Yes TD I still see a few large oleanders here and there on my travels. My ‘hardy’ reds seem to get nipped by the frost every year requiring me to cut back the dead limbs at the base…good job they grow fast, back up to 5ft this year already.

Oh and as for the oleander skewered hot-dog poisoning story?

2005 toxicological study:

Methods: Hot dogs (Hebrew National Beef Franks, ConAgra Foods) were skewered their full length on either freshly-cut or dried Nerium oleander branches (4 each) and cooked over a disposable charcoal barbecue. The cooked hot dogs were then frozen until analysis of oleandrin content by liquid chromatography/mass spectroscopy.

Result: Hot dogs cooked on dried branches contained 14.3±8.8 ppb oleandrin, while hot dogs cooked on freshly-cut branches contained 7.0±2.1 ppb oleandrin (control: <1 ppb oleandrin). The most contaminated hot dog contained <1.5 mg oleandrin; even allowing for other unmeasured cardiac glycosides, this oleandrin content is orders of magnitude lower than that expected to cause human toxicity if the hot dogs were consumed. In addition, several mechanical difficulties with both the freshly-cut and dried oleander branches make their practical use as skewers to cook food unlikely.

Conclusion: Hot dogs cooked on Nerium oleander branch skewers contain a negligible amount of oleandrin. Poisoning by consuming hot dogs or other food items cooked on oleander branches is probably an urban myth.

Still I wouldn’t risk it.

2 Desert Dweller / David C. July 13, 2014 at 12:03 pm

Great tour, looks fun. Esp. the plant shots (the med fan palm duo is hot!) and NOLA trip, but no beignets? Good for you (to avoid).

Tree oleanders all over El Paso, but many grew back from dying to ground in 2011.

No Beignets?

They were delicious, as was the coffee.

3 Indie July 14, 2014 at 6:48 am

A 12 hour car ride with two kids? You are one brave parent!! I think we max out the crazy at 8 hours. I love your new fishing buddy – too funny! It looks like you all had loads of fun (in between the two car rides, anyway)!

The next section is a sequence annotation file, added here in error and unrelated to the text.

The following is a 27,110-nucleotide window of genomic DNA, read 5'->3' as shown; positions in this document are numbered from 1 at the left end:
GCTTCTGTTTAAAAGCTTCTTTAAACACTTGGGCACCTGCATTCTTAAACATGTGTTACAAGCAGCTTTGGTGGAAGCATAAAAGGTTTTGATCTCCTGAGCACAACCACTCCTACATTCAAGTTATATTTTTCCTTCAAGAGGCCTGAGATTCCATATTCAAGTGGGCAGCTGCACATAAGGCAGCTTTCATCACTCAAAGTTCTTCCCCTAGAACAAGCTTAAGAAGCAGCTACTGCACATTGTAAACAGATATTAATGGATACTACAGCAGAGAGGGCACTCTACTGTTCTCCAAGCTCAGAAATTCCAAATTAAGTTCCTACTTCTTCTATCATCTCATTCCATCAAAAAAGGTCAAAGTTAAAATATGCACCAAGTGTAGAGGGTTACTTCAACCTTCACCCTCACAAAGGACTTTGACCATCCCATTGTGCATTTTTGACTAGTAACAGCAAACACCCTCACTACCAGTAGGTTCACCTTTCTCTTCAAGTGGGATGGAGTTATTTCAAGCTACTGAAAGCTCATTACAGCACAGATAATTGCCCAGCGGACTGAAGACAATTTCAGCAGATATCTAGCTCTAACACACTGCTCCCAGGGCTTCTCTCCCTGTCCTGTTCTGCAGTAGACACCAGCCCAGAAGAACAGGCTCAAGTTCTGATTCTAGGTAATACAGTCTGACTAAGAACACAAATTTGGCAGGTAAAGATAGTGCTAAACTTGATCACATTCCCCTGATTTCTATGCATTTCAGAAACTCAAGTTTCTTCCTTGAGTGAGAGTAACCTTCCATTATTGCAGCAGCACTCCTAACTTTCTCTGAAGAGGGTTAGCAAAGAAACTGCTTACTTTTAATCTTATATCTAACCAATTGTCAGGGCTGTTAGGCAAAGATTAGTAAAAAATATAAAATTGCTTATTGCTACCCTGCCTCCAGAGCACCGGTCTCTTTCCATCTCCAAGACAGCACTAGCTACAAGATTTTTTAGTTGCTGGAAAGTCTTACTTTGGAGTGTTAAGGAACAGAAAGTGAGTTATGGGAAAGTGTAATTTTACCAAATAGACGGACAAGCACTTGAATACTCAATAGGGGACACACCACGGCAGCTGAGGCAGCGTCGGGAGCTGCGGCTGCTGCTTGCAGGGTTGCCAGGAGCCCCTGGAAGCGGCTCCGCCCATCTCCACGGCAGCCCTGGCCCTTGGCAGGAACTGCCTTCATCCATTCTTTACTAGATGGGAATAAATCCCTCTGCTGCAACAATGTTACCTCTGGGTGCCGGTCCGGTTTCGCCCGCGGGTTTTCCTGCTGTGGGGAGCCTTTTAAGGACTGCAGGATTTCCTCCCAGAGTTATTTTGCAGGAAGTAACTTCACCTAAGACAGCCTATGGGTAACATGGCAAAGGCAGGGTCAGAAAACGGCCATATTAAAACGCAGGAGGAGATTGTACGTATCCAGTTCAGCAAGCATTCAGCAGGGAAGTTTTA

Hi Indie.
Nerves were a little fried at the end but it really helped that we split the journey into two days. I hate to think of the state of affairs if we had done the 12 hours straight…

I have a bunch of pictures with the ‘picture crashing’ heron, it was always there. It was also extremely tame allowing me to get to arms length of it. By the end of the trip it was trying to get the fish as I was reeling them in!

4 Rock Rose July 23, 2014 at 6:05 pm

I love the beach. Well, of course I grew up on one although the sand wasn’t as pretty. And everywhere you put out a line on that coast a heron will join you. And they call seagulls scavengers. Glad you had fun. Now, it’s back to the garden.

5 ESP July 31, 2014 at 12:23 pm

Me too RR though the waters around here are a little warmer and clearer than the North Sea!
I was amazed at how the heron could swallow a fish whole with such a thin neck.
Yes back to the garden…pruning the vitex and lots of weeding.

6 Pam/Digging August 23, 2014 at 4:40 pm

That looks like one fun family trip. We are more accustomed to Best Westerns than fancy French Quarter hotels too — that place is stunning! And yum, beignets.